In a long-overdue development, one of the Boston Red Sox' all time great players, Jim Rice, finally received enough votes to be enshrined in the Baseball Hall of Fame in Cooperstown, New York.
He will be joined by all-time steals leader Rickey Henderson at the July 26 induction ceremony.
While at 15 years his career wasn't quite long enough to produce the eye-popping totals that some HOF voters prefer, during his prime seasons he was as dominanting as any player in history.
His MVP-winning season in 1978 stands as one of the greatest ever. He hit .315, with 46 home runs and 139 RBIs. He also led the league with 15 triples that year, making him the only player to lead baseball in triples, HRs, and RBIs in the same season. Defensively that year, he even had 13 outfield assists while playing left field for the Sox.
This year's balloting was his 15th and last year of eligibility for the Hall's ballot.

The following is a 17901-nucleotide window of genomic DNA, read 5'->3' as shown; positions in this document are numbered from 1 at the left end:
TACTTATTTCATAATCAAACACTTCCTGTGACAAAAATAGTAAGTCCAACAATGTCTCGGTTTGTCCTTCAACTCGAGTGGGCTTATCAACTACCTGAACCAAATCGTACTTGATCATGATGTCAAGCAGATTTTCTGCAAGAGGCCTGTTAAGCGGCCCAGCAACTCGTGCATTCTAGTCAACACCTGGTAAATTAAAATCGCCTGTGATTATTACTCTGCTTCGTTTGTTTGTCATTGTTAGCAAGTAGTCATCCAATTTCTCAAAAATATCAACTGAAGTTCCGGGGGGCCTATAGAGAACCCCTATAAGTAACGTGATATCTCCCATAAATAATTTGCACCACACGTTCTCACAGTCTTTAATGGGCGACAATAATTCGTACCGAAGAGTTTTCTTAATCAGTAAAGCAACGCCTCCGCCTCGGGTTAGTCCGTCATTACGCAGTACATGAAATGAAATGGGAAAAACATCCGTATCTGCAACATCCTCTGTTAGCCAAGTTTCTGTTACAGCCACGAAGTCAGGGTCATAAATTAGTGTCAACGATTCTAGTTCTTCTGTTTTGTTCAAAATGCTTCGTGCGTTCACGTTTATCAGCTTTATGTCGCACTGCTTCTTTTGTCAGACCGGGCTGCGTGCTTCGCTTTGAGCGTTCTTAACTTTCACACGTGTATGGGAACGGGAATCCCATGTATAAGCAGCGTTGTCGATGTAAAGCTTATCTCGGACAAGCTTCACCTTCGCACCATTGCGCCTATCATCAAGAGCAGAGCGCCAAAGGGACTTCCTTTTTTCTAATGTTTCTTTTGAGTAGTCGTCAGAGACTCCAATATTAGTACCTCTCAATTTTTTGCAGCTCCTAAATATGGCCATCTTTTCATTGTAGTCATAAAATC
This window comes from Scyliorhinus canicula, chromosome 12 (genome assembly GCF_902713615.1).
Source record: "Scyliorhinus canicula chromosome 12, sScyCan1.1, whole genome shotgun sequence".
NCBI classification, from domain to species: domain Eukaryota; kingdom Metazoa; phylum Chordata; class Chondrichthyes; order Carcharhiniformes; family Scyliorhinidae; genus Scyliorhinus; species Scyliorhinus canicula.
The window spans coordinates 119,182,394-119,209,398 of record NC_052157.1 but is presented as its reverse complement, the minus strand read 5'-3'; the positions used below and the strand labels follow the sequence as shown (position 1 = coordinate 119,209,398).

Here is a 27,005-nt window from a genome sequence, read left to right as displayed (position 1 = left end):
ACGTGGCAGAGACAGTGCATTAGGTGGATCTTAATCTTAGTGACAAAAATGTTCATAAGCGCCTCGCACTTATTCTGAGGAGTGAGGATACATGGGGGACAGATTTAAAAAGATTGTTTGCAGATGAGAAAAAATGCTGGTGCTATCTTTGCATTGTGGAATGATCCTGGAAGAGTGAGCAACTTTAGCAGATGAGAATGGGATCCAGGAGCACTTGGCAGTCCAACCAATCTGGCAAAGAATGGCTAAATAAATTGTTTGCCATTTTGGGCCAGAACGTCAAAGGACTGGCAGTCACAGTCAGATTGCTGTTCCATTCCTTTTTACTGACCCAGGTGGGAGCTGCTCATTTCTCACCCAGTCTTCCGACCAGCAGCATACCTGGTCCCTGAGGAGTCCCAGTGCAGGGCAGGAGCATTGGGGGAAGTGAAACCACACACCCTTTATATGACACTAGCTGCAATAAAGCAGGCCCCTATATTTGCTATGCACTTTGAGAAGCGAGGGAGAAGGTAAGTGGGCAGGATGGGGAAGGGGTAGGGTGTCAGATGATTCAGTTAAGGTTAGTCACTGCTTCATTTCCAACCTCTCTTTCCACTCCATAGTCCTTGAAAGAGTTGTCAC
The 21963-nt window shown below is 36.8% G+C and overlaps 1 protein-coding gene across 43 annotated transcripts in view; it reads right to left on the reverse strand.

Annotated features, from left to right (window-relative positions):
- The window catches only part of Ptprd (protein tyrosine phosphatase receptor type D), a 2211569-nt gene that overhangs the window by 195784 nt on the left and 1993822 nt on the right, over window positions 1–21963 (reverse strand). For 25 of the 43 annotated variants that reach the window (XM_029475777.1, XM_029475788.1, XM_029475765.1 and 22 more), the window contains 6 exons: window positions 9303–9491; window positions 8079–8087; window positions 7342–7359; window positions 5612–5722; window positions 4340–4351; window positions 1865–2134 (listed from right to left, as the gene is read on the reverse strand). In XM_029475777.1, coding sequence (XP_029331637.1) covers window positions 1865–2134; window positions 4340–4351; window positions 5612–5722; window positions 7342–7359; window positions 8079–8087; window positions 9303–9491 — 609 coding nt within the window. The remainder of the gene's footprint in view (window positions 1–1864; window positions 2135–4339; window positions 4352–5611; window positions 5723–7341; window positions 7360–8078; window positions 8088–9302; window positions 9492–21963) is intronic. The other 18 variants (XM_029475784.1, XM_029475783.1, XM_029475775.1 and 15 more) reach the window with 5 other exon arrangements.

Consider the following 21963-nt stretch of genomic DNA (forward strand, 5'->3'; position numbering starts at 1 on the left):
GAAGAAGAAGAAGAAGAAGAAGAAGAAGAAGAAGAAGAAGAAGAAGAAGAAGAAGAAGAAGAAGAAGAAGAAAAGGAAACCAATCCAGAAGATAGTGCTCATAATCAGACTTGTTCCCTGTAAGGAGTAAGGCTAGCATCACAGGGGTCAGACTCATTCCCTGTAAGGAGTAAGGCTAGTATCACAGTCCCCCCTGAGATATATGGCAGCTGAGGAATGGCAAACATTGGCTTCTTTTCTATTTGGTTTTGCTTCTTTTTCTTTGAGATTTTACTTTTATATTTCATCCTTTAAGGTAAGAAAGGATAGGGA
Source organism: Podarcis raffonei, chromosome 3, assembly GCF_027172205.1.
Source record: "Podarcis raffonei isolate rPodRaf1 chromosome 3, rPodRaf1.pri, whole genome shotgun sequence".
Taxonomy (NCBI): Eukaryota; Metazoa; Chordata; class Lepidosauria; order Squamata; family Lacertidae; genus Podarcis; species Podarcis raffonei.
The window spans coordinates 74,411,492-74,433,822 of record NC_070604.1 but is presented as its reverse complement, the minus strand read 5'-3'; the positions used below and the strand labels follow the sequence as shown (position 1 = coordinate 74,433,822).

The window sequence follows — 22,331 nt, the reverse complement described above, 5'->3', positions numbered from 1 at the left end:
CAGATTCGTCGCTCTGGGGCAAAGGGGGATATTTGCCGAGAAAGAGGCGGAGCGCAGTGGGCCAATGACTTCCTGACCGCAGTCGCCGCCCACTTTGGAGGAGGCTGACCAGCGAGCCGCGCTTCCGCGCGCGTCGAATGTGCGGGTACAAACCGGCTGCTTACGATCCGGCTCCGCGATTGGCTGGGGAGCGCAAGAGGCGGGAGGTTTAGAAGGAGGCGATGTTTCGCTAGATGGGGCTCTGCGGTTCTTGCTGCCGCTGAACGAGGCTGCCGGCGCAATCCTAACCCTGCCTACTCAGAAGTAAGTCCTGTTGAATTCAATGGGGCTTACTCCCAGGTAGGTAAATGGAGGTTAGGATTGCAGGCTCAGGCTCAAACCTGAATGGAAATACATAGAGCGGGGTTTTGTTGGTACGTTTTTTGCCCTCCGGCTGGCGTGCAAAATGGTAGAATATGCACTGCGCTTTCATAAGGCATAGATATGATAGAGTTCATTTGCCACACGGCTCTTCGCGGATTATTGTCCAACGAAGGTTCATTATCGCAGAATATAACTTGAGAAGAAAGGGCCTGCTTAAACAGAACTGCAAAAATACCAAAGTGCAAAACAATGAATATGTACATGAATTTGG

The HOF worthiness of his career has long been debated, partly due to the relative brevity of his career and partly due to the contentious relationship that he had with sportswriters (who, not coincidently, vote for HOF candidates). However, when baseball's steroids scandals came to light a few years back, his accomplisments gained stature, culminating in this year's selection.
Congratulations to Jim Rice.
It's about time.
Rice's career stats are available here from ESPN.